Fontana & Zorn


A part of CFHILL's Ten by Ten, 2018


Lucio Fontana
“Concetto Spaziale, Attese”
Watercolour on canvas
26 x 19 cm
Signed l. Fontana and with title on verso.

Sotheby’s “Contemporary Art”, London 27 June 1996, lot. no. 175.
Private collection, Sweden (acquired from the above).


In the early days of the last century, Picasso and Malevich both independently came up with a sensational idea: A canvas is no place for illusions, it simply is what it is, and this means that art and the artist are free, for all eternity. It has no ties to reality, but it does represent an absolute zero of sorts–or a virginal starting point–to its creator. Fifty years later, the Italian made a radical addition to–or rather, assault on–their idea. The canvas may be just a canvas, but no human being, not even an artist, can ever be fully free. With a brutal slash of a scalpel, he slices up the thing that was previously considered untouchable. In the aftermath of the Second World War, particularly in Milan, where his studio had been razed to the ground, this became the only feasible way out for Fontana. Human existence depends on a conditional brand of freedom, littered with cuts that reach into the darkness. Concetto spaziale, i.e., the concept of space. Humankind had proven to be capable of wonders when it came to beauty and technological innovation, but our progress is ruthless, beautiful, and self-destructive.

The painting glows fiery red, and has a single, vertical cut. A dark, vibrating note from a stringed instrument lingers on, its wavelength resounding off into the depths of eternity. The format of the work is modest, but its ambitions are overwhelming. The year after he executed this painting, he was about to have his first exhibition in the US, at the Martha Jackson Gallery in New York. His first museum exhibition in the USA was at the Walker Art Center in 1966. This year marks the fiftieth anniversary of his passing. Fontana’s works are included in some of the finest museum collections in the world.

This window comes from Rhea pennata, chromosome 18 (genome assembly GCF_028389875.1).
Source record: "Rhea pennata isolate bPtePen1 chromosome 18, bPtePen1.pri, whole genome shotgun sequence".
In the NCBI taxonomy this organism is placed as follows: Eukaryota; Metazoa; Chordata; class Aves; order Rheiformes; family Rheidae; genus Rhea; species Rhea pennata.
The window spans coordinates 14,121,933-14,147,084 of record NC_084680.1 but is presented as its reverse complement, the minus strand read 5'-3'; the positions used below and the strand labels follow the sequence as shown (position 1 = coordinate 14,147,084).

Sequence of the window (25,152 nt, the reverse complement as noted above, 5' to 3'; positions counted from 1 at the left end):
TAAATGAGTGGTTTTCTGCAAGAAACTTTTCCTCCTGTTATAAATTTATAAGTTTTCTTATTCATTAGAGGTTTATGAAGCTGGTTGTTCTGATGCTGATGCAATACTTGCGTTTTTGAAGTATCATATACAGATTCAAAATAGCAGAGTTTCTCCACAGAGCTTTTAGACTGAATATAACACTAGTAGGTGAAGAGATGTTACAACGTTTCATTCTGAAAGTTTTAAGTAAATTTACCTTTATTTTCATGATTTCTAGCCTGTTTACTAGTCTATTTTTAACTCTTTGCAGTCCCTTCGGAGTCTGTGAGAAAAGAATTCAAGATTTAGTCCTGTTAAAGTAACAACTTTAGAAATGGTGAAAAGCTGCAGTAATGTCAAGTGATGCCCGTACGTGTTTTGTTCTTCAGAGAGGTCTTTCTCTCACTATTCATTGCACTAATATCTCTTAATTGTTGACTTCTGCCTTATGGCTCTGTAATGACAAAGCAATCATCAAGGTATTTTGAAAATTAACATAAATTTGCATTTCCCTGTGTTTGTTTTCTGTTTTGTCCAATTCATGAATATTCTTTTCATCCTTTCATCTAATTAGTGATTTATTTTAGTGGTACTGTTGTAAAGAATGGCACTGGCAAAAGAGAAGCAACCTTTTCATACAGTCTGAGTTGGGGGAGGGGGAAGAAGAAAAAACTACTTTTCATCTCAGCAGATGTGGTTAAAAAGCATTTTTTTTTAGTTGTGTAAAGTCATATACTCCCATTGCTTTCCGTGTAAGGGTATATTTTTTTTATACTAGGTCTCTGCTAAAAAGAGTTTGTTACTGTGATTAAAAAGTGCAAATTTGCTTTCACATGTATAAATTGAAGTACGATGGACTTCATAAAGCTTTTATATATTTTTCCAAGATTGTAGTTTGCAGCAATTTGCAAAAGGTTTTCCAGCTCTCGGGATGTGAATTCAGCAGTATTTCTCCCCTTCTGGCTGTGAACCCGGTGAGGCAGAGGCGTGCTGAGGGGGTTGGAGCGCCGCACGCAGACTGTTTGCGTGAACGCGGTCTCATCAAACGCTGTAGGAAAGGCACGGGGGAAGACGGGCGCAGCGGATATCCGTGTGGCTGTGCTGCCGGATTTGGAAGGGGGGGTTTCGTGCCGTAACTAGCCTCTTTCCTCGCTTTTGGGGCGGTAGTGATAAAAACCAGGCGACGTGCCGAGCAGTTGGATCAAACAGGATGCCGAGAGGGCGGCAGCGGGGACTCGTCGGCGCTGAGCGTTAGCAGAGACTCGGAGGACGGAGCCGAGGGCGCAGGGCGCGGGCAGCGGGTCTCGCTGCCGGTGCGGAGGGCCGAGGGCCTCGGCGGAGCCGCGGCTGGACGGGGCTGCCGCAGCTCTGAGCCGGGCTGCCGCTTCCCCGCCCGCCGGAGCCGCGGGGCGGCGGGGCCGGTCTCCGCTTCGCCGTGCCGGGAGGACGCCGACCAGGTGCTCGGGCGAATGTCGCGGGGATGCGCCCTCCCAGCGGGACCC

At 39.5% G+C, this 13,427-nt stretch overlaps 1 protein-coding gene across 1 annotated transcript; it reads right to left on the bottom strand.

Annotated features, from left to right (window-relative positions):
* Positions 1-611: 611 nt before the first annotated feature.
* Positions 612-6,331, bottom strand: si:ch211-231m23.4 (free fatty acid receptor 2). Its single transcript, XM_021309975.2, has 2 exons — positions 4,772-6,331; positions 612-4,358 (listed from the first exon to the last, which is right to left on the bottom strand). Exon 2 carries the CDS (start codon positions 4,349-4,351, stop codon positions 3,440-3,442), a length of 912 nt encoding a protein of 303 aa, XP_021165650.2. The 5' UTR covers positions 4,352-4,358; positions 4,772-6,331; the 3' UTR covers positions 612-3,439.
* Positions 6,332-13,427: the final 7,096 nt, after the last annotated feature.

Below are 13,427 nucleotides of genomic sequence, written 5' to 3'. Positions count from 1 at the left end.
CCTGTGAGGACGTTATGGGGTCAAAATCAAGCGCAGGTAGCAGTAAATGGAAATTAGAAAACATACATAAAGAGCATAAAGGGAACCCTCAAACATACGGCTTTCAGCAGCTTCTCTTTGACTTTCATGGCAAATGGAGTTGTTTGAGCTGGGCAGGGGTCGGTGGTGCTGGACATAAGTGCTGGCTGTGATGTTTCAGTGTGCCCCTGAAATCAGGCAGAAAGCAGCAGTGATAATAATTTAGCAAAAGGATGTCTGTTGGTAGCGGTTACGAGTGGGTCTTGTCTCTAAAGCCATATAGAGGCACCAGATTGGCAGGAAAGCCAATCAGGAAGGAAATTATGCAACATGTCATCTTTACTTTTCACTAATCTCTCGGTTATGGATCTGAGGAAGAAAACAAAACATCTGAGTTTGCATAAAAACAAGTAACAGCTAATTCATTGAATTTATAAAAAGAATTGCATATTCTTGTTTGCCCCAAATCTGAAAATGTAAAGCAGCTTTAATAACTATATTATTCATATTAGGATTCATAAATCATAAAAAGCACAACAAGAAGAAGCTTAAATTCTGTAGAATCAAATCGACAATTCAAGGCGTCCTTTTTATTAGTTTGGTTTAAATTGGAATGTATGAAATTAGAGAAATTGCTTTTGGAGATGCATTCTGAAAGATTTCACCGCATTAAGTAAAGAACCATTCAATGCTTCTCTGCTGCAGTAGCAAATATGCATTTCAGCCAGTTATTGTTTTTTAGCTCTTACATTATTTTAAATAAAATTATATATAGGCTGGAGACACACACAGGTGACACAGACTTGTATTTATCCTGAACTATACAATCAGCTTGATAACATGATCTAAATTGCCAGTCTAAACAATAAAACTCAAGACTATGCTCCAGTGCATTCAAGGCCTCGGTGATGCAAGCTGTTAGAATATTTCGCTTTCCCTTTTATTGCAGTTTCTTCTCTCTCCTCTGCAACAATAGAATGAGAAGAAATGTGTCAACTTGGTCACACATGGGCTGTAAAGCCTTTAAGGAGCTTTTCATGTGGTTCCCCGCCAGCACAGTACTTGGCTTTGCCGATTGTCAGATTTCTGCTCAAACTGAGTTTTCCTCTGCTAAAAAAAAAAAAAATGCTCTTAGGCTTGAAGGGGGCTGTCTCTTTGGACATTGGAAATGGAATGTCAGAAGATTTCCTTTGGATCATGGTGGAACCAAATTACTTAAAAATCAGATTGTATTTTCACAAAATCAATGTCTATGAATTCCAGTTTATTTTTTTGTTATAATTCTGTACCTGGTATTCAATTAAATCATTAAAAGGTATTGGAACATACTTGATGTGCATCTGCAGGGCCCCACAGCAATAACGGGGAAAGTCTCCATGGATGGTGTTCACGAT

Lucio Fontana was born in Argentina in 1899, and passed on in 1968, one year before man first landed on the moon. However, he was around to experience the first successful orbit of the Earth by a manned craft, which took 90 minutes to complete. Yuri Gagarin’s orbital journey made a great impression, of course.

Anders Zorn
Läsande flicka (“Reading Girl”)
Oil on canvas
85 x 56 cm

Stockholm, auction, spring of 1987
Privately owned

Gerda Boëthius in 1916

There is something very modern about this painting by Zorn from 1916. The subject is a familiar one for the artist: a nude young woman with her hair tied up, who is busy doing something that you wouldn’t often do in the nude in real life. She’s sitting on a Dante chair, a dark seat with no backrest that was popular in the late 1800s. She’s sunken down in it, and we’re viewing her from straight ahead, with virtually no foreshortening, and she’s holding an open book in her hands that seems to be holding her interest. After we’ve made these observations, our attention is caught by something else, something beyond the unsurprising subject. It’s the treatment of the skin, the way the white brush strokes produce an illusion of glossy highlights. The body feels warm, moist, and very much alive. It’s placed before a starkly contrasting background, a surface that is an explosion of rough, almost expressionistic, brush strokes.

The effect of this collision is too powerful to be a coincidence. Anders Zorn wasn’t just a master of technique, he was also an astute observer of what was happening in the field of art. If you were to remove the red-headed model, we would be in a Munchian or Strindbergian landscape, twisting and turning with despair and excessive expressiveness. This side of Zorn is not often mentioned, and he never made any extensive explorations of the modern movements–he remained faithful to the ideals of the 19th century. However, he must have experienced the power of the contrast between living depiction and pure painting first hand. These are qualities that would be taken to their extreme by artists like Lucien Freud in years to come.